Thursday, August 30, 2007

Comment turned post: Conference speaker expenses

Tara Hunt from horse Pig Cow has this nasty habit of writing posts that compel me to write novels in response. So I think Tara is also familiar with my personal rule: If I'm writing a comment, and it begins to exceed three paragraphs, then it's asking to be a post instead.

So it goes today, upon reading her post Conferences and Community

In it she has some really nice things to say about BlogHer and our community. She also has a lot to say about speaking at conferences, and the compensation or lack thereof that conferences offer to speakers. She also has at least one question I can answer re: BlogHer speakers.

She says this as both a frequent speaker and as someone who has organized very low cost events, like BarCamp...and WineCamp :)

I too speak frequently and put on events where we invite speakers. So, when I went to leave a comment, I had way too much to say for a comment. So, here's the post that was crying out to be published:
This is a topic of great interest to me both as an organizer and a speaker. Since 2005 BlogHer has considered the use of sponsor funds to be primarily about two things: keeping our annual event's registration at about $100/day, and being able to provide travel assistance (and then we added daycare) to speakers who needed it. No speaker has ever gotten an honoraria at a BlogHer event, to answer your specific question above. And we now give full conference passes to every speaker, whether it's a Room of Your Own session created and nominated from the community itself, or whether it's a session we put together and found and invited people for.

The point of both of the above goals is to ensure that neither our speaking roster nor our attendee roster is filled only with those who can afford to come because they can afford, deduct or expense the trip.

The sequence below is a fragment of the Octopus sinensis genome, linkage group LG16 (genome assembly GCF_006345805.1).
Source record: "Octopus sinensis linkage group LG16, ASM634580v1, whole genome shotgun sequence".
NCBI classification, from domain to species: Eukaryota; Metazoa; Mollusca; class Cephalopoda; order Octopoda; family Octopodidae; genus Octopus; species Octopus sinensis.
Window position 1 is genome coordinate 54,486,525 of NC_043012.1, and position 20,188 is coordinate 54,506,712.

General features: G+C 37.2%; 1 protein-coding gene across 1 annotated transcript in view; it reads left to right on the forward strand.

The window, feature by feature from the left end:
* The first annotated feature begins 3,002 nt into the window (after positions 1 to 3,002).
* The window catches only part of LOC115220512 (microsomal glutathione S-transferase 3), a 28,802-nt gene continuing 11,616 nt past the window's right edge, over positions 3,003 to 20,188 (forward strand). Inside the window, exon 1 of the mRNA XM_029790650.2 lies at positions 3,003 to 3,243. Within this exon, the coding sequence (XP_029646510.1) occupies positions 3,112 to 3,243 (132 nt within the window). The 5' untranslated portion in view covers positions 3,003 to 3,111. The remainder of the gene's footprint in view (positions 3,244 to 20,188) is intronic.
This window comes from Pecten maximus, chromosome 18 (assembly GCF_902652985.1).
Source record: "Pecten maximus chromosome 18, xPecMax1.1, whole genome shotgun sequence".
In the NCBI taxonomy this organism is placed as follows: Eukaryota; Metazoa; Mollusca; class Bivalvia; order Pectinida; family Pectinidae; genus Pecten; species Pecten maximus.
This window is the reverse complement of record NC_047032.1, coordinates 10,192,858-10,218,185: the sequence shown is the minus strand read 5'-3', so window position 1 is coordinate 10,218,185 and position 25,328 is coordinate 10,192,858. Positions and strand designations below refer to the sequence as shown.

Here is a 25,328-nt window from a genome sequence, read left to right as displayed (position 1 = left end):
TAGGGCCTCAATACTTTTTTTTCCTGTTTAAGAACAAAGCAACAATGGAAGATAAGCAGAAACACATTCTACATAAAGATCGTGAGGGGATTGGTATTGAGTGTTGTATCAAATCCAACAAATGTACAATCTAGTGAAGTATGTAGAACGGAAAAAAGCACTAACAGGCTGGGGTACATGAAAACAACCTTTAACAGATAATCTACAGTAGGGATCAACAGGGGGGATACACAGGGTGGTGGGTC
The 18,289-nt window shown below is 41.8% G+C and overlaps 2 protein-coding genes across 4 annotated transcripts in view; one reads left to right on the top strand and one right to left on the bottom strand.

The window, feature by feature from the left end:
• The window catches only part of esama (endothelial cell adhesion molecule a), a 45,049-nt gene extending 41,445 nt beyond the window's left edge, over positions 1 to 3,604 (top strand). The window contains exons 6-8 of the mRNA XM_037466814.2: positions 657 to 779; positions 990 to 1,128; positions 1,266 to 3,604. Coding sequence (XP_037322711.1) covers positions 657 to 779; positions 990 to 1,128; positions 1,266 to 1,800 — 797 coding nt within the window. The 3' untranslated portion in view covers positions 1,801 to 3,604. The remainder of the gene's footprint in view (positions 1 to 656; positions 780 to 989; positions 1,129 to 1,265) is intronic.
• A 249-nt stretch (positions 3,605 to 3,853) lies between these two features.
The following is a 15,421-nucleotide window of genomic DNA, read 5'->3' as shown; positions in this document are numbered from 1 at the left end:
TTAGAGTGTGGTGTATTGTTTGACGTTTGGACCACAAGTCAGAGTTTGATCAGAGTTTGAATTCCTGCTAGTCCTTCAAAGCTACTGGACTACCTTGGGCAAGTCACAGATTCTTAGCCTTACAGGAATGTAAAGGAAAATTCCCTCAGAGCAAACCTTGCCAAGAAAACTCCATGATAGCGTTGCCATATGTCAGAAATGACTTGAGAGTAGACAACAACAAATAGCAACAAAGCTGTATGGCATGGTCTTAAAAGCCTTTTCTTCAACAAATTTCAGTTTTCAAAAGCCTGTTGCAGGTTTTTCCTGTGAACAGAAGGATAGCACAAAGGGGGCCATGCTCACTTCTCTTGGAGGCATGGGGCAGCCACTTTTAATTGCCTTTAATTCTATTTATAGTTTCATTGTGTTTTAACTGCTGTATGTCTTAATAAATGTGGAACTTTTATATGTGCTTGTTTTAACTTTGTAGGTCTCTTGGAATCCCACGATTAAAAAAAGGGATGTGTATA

But it is very difficult sometimes to asses need. We had 136 speakers this year...there's no way we could provide travel to all of them.

Some cases are obvious: a person who comes representing a funded organization (whether a sponsor or not) is going to be there for one hour speaking and for 48 hours networking on their own and their company's behalf. When i worked in the corporate world and spoke I expensed the trip to the company, not the event.

Some cases are not so obvious, and I have to say that sometimes we assess need by who asks. Always, always ask. You can later decide an event is worth doing without travel reimbrusement. I still do all the time. I'm speaking next month for nothing but a conference pass. (I probably shouldn't admit that, huh?)

Even in the cases where we do provide assistance, we don't provide open-ended reimbursement, but rather propose set stipends. We just aren't at a point where we can either take on travel planning to ensure the best rates etc. are gotten, nor to take whatever expenses come our way and reimburse them all without a second thought.

After BlogHer '06 I wrote a long and rather impassioned blog post about perception vs. reality and conferences. I don't think a lot of people realize how expensive conferences are. [This year, for example, we spent $28K on ubiquitous WIFI through the HUGE Navy Pier. The internet was perfect for the first time at a BlogHer event, and it was SO WORTH IT. I would spend it again. But man, that's a painful check to write.]